If you do one thing this spring, go and see The Lion King at the Bristol Hippodrome,- the simply spectacular show will keep you mesmerised for every second.

Being a Disney performance and a film they’ve seen countless times, I decided to bring my daughters along to see the performance of The Lion King.

I was initially concerned that the show may be too long to keep the attention of my four and six-year-olds, but boy, I need not to have worried.

More than 110 million people worldwide have seen The Lion King since it first opened in 1997, and its blindingly obvious why it’s still so successful.

As we took our seats, we spotted the percussion and drummers in the two central boxes who were happily waving to anyone in the crows that had noticed them. Staff seemed to be taking a while to ensure that everyone was seated and we soon found out why.

As the curtain lifted, we were treated to the most phenomenal show opening performance I have ever witnessed.

We were initially startled as tribal singers called out from the theatres boxes above our head, as all of our attention laid on Rafiki, played masterfully by Thandaziele Soni, as she sang gloriously from the stage.

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The auditorium came alive as a huge elephant, along with rhinos, birds, cheetahs and other animals strode through the aisles to make their way to the huge stage. .

As the ensemble joined and continued to build Elton John and Tim Rice award winning song The Circle of Life – more and more animals filled the stage before the entire African Savanna was swooping and grazing in Bristol.

Actors dressed as the famous lion pride, giraffes, zebras, an elephant, a rhino and gazelles, along with majestically controlled puppets bring alive Disney’s The Lion King, the story of Simba as he lives and learns in his quest to become king of Pride Rock.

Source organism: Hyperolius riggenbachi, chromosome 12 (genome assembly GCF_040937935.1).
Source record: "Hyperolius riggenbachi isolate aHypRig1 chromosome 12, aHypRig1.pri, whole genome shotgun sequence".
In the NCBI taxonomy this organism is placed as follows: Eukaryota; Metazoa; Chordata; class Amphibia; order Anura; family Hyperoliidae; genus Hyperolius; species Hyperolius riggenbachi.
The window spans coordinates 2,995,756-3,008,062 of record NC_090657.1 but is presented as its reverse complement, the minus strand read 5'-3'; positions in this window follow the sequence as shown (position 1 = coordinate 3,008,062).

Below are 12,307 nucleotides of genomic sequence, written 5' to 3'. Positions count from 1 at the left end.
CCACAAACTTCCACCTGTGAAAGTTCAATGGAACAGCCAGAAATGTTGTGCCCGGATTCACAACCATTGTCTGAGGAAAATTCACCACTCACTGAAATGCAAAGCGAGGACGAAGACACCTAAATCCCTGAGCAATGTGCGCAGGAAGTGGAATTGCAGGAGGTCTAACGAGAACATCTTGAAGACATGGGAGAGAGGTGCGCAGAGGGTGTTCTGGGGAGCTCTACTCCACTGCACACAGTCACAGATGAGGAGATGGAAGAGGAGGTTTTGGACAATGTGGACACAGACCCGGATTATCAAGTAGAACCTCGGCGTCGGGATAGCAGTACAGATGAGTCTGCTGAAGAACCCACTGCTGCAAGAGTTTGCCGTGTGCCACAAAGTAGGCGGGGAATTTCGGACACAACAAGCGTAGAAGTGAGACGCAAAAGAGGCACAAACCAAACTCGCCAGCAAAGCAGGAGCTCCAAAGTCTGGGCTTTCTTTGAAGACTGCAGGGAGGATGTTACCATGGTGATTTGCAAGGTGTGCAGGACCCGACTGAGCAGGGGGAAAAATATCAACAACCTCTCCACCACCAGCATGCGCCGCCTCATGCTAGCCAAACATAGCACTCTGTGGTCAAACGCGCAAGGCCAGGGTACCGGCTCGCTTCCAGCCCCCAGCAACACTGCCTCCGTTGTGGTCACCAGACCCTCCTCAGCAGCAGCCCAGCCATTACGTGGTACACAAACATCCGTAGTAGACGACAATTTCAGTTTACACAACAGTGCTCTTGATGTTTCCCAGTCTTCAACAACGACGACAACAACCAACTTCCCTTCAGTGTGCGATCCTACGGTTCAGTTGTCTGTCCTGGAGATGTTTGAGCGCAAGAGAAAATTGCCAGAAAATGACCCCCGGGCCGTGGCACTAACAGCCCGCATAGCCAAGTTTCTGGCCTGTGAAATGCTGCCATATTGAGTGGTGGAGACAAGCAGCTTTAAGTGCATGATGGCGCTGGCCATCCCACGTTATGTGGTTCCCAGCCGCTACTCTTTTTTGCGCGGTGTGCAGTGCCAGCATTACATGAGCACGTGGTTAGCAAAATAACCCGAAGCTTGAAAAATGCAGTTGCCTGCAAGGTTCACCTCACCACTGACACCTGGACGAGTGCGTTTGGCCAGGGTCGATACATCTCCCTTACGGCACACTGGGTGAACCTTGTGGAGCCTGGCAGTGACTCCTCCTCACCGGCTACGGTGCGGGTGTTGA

My children, as well and myself and my husband were enthralled from the outset, the music and set design are, put simply, world class.

The two child actors Jaydon Eastman playing young Simba and Lauren Simpe-Asante playing young Nala shone throughout their performance, but we were in awe watching as the duo sat astride birds that must have stood 18ft tall manipulated their movements whilst blasting out the classic ‘I just cant wait to be King’. Breath-taking.

The two actors playing, Mufasa and Scar; Jean-Luc Guizonne and Richard Hurst were incredible and entirely believable. If you closed your eyes and just listened, the voice of Mufasa filled the auditorium.

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Matthew Forbes as Zazu was delightful in both his nods to the local area and in his puppetry of the bird who is integral to many parts of the story.

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The death of Mufasa was an absolute spectacle, the running buffalo, the lights, sounds, crashes and bangs as the percussion gave surround sound once again, -the children were on the edge of their seats, and probably not ideal, but as the theatre quietened and Mufasa lay alone in the middle of the stage, my youngest child clapped wildly at the performance she had just witnessed.

As one character sadly departed, we were greeted by two of the most famous and loved Disney characters of all time-, Timon and Pumbaa.

The giant warthog was played by Carl Sanderson and Alan McHale worked his puppetry for Meerkat Timon, and together they had the theatre roaring with laughter.

As the curtain rose for the second time Stephenson Ardern-Sodje as Simba and Nokwanda Khuzwayo as Nala took on the roles of the adult lions. Ms Khuzwayo gave a beautiful performance alongside the pride of lionesses- one of my favourite parts.

In all, the show is something out of this world. It captured the hearts of my children who have told anyone who will listen, of their experience including a wave from Rafiki as the entire audience took to their feet at the finale.

If you can get tickets, please go. They are worth every penny.